With reference to Mozambique, the study finds that job losses from import displacement are likely to be small and not disproportionately female. This is because most of the liberalised imports from the EU are not goods which are either produced domestically or in which the EU is a major exporter. These results are of course dependent on the specific socio-economic structure of Mozambique and its liberalisation schedule, and should not be generalised.
In Mozambique, 97 percent of the goods to be liberalised are manufactures and only 3 percent are agricultural goods. The only agricultural product of some significant value (and with a high tariff) is almonds, which do not grow in the country and are consumed mostly by wealthy households. Most of the manufactured imports that may increase are intermediate goods such as irrigation pumps, agro-processing machinery and electrical devices, which are not produced locally. A higher use of these inputs could in principle contribute to enhancing agricultural productivity, but it is very unlikely that this would benefit small female farmers who would have neither the capital nor the knowledge to invest in the adoption of new technologies to cultivate their plots.
Some of the traditionally ‘female sectors', such as processed agriculture, remain protected but this is in no way a sufficient step towards gender equitable trade outcomes. An important finding relative to Mozambique is that, because of restricted access to economic resources and limited bargaining power in most markets, the majority of vulnerable women are unlikely to take advantage of any new economic opportunity resulting from better trade incentives. For example, the few female farmers who own land in Mozambique have smaller plots than men even though official land laws grant them equal access as men. This in turn limits their access to capital and credit. Women farmers use less mechanised production technologies and only 23 percent of them participate in extension services compared with about 45 percent of men. Women also appear to be less informed about prices of agricultural goods and their rights as workers. This undermines their ability to negotiate fair prices and wages with their employers, traders and other intermediaries.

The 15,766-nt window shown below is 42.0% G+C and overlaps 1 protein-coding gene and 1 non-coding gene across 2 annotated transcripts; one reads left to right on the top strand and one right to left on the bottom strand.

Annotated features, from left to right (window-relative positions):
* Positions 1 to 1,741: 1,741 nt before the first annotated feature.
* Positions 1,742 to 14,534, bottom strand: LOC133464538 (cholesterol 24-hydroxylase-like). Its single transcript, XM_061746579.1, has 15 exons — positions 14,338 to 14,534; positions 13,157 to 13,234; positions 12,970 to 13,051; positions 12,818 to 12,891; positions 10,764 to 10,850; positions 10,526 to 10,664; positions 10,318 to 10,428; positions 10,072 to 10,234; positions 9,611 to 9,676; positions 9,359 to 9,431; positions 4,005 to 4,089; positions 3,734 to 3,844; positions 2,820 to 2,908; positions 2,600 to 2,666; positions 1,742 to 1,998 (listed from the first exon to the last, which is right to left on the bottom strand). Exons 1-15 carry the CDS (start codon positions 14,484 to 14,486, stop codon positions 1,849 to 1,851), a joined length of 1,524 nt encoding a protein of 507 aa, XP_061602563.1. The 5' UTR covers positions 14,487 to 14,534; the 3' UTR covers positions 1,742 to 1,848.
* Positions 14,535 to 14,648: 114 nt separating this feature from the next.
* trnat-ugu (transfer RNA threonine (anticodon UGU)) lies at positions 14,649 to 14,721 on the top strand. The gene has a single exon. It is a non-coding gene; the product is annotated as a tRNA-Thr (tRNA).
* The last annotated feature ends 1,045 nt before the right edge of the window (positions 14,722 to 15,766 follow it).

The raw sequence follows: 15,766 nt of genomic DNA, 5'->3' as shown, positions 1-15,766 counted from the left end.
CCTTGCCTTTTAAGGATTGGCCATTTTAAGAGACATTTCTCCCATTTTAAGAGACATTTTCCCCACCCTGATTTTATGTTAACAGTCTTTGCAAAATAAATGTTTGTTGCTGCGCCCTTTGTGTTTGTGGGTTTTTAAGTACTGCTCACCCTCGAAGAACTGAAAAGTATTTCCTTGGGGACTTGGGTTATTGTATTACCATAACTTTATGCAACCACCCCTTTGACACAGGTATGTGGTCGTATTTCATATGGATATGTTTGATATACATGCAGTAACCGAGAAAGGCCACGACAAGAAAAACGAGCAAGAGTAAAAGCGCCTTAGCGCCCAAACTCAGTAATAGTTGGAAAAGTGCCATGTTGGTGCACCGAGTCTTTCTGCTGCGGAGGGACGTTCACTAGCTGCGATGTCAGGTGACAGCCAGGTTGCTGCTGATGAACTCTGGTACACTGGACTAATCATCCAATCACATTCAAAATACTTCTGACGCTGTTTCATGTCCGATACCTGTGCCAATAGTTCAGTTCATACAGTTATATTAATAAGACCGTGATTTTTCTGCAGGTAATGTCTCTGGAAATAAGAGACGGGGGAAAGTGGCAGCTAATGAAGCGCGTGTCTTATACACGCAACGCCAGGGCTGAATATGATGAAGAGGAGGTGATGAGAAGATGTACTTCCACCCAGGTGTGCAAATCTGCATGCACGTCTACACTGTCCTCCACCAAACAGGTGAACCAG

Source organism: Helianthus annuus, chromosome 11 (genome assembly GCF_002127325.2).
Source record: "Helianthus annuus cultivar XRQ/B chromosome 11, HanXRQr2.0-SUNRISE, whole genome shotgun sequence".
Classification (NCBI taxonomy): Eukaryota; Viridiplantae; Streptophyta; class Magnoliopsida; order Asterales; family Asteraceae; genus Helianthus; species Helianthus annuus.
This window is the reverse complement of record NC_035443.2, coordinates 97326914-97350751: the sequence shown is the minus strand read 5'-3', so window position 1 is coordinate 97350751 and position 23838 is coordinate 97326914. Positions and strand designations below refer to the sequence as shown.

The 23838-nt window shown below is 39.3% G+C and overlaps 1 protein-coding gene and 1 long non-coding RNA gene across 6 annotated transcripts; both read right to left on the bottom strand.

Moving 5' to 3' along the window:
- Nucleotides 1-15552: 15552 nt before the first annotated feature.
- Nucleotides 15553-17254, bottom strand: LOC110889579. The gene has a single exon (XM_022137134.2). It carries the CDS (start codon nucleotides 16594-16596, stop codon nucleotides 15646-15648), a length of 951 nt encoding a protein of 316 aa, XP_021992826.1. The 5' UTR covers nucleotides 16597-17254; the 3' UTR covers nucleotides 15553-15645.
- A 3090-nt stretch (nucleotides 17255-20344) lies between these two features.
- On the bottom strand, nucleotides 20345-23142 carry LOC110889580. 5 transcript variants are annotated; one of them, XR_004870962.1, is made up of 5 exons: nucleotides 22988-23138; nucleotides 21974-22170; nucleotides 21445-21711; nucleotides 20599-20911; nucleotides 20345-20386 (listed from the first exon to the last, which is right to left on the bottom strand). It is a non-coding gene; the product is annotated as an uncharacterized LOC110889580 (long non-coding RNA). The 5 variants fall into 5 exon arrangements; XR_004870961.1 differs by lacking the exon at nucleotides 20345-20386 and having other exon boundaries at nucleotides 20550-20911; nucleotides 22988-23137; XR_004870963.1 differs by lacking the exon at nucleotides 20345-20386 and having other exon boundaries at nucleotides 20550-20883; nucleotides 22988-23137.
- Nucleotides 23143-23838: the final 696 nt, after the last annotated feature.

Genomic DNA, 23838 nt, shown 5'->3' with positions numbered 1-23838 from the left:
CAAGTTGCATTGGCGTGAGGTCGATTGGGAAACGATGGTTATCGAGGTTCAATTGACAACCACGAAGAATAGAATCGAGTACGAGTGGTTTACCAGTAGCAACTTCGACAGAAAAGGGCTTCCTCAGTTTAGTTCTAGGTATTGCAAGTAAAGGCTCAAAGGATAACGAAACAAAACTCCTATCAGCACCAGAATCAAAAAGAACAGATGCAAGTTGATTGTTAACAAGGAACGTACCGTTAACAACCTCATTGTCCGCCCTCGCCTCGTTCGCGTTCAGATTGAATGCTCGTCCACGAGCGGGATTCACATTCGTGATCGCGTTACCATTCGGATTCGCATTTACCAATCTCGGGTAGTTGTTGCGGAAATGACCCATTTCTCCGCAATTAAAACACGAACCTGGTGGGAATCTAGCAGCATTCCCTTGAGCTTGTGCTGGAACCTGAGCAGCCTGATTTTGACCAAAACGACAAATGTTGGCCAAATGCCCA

A common argument in favour of trade liberalisation as a tool for poverty reduction is that cheaper imports will enable the poor to increase their consumption. The study finding is that it is improbable that cheaper imports likely to result from current EPAs would benefit vulnerable low-income women, as these imports include final consumption items such as washing machines and gas cookers, which can only be afforded by households with high incomes and easy access to energy sources. Measures need to be taken to avoid a regressive impact from tariff cuts, in the sense of improving consumption of well-off households whilst making goods and services consumed by vulnerable groups less affordable.